There is no set definition for a "depression", but when a country is faced with a prolonged economic downturn that is measured in years, rather than quarters, then you can be pretty certain it is experiencing a depression. Some think that it will be similar to the 1930s… the Great Depression.
No one can say for sure what the future holds. Some economists believe that economic activity may actually pick up in the second half of this year, depending on government stimulus packages, when the coronavirus crisis peaks other factors.
Extreme capitalism is equivalent to a situation of chaos. Is this the end of traditional capitalism?
So… what we need is a different economic mindset. We tend to think of the economy as the way we buy and sell things, mainly consumer goods. But this is not what an economy is or needs to be. At its core, the economy is the way we take our resources and turn them into the things we need to live. From this perspective, we can start to see more opportunities for living differently that allow us to produce less stuff… De-consumption against Excessive Consumerism. Demarketing.

What is lost in this traditional focus on encouraging individual consumption – the "me" economy – is a recognition of how rapidly technologies, market transformations and different values are changing consumer experiences to create a more interdependent "we" economy.
The fact that so many people work pointless jobs is partly why we are so ill prepared to respond to Covid-19. The pandemic is highlighting that many jobs are not essential, yet we lack sufficient key workers to respond when things go bad. People are compelled to work pointless jobs because in a society where exchange value is the guiding principle of the economy, the basic goods of life are mainly available through markets. This means you have to buy them, and to buy them you need an income, which comes from a job.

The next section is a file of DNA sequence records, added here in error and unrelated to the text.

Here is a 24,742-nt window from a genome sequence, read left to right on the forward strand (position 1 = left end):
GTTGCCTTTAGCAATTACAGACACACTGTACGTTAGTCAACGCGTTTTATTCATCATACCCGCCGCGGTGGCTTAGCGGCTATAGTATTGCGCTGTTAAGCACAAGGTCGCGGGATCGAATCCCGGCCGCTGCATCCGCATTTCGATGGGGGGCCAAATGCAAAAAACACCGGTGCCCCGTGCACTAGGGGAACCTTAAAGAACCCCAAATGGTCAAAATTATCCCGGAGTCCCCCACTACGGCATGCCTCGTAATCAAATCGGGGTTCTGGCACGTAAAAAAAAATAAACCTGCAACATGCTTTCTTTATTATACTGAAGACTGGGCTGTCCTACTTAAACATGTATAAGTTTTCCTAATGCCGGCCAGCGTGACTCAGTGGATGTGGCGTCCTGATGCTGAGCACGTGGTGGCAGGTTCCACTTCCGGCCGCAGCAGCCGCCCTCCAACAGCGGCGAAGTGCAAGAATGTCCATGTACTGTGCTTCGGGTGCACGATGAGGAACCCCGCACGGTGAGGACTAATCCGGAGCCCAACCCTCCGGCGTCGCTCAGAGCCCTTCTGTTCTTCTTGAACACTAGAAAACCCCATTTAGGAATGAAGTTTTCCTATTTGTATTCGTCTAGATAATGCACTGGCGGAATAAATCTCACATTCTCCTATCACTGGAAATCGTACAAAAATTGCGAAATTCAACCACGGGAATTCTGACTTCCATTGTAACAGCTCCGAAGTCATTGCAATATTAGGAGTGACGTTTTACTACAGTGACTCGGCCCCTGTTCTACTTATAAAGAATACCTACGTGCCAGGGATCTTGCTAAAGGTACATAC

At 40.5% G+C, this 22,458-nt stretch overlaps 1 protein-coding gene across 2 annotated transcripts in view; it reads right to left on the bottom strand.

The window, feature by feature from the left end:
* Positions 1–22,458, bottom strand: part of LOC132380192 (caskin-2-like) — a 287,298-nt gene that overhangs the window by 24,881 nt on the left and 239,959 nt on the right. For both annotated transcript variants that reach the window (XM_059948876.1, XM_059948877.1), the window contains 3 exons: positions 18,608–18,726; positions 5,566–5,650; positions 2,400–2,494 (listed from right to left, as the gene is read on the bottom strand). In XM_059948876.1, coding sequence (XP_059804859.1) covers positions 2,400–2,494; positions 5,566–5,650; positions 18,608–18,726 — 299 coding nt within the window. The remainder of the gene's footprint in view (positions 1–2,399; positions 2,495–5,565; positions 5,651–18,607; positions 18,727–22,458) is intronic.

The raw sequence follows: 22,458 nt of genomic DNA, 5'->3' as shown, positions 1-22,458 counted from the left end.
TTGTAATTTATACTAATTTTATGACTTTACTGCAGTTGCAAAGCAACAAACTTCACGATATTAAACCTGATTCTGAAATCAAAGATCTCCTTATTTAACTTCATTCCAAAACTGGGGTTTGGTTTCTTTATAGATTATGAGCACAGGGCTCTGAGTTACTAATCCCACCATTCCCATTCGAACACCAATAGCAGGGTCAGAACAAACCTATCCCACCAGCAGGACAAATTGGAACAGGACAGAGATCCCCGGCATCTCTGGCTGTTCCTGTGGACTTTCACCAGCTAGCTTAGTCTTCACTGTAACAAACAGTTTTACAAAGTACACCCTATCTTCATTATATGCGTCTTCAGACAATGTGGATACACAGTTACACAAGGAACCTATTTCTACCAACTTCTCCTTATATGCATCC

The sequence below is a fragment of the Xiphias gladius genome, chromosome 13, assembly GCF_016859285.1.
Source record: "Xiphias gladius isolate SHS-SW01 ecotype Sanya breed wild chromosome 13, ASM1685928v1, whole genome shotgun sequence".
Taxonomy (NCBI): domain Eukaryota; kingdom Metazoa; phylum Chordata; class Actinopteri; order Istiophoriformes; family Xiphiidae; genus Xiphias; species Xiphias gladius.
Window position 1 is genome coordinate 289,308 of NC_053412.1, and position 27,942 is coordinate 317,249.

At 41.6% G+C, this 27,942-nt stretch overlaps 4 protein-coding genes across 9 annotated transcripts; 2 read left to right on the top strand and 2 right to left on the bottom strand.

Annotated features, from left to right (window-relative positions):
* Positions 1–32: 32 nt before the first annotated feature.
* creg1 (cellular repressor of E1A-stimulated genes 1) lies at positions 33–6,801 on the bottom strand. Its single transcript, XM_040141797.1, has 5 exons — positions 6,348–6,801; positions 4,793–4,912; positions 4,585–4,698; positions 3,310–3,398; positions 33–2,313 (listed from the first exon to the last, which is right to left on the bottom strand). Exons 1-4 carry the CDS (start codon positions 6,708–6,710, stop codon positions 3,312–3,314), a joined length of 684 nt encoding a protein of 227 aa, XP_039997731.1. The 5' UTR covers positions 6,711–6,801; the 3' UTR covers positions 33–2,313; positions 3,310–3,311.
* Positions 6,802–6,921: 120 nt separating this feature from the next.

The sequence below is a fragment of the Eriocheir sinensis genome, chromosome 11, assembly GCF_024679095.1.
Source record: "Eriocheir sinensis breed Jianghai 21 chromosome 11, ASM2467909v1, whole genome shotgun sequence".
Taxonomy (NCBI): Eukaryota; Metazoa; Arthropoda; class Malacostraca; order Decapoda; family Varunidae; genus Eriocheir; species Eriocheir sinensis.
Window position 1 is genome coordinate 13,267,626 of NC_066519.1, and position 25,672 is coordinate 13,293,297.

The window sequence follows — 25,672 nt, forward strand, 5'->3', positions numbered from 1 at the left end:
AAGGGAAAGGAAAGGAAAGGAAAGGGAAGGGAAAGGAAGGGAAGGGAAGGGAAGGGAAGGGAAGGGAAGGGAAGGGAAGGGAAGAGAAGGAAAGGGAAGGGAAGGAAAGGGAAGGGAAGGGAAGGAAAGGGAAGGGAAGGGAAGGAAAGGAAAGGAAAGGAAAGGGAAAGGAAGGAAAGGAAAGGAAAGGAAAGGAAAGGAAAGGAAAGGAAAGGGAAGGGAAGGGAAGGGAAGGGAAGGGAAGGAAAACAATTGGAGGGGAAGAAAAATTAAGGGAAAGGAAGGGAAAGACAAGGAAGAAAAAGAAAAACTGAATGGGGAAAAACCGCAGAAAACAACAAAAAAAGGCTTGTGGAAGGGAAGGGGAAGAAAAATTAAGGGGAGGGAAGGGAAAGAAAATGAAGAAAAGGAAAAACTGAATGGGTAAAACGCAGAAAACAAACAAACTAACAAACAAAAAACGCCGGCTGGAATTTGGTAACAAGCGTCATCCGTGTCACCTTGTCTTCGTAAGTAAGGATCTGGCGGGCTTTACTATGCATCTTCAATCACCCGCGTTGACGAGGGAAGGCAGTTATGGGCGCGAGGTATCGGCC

We will never return to the … normal! There will be a profound social agitation.
One of the things the Covid-19 crisis could be doing, is expanding that economic imagination. As governments and citizens take steps that seemed impossible three months ago, our ideas about how the world works can change rapidly. There is the possibility of longer-term change that makes us happier and helps us tackle climate change.
Can the huge shifts in our way of life introduced as part of the fight against Covid-19 pave the way for a more humane economy? There are a number of possible futures, all of which depend on how governments and society respond to coronavirus and its economic aftermath. Hopefully, we will use this crisis to rebuild, produce something better and more humane. Times of upheaval are always times of radical change. Some believe the pandemic is a once-in-a-generation chance to remake society and build a better future.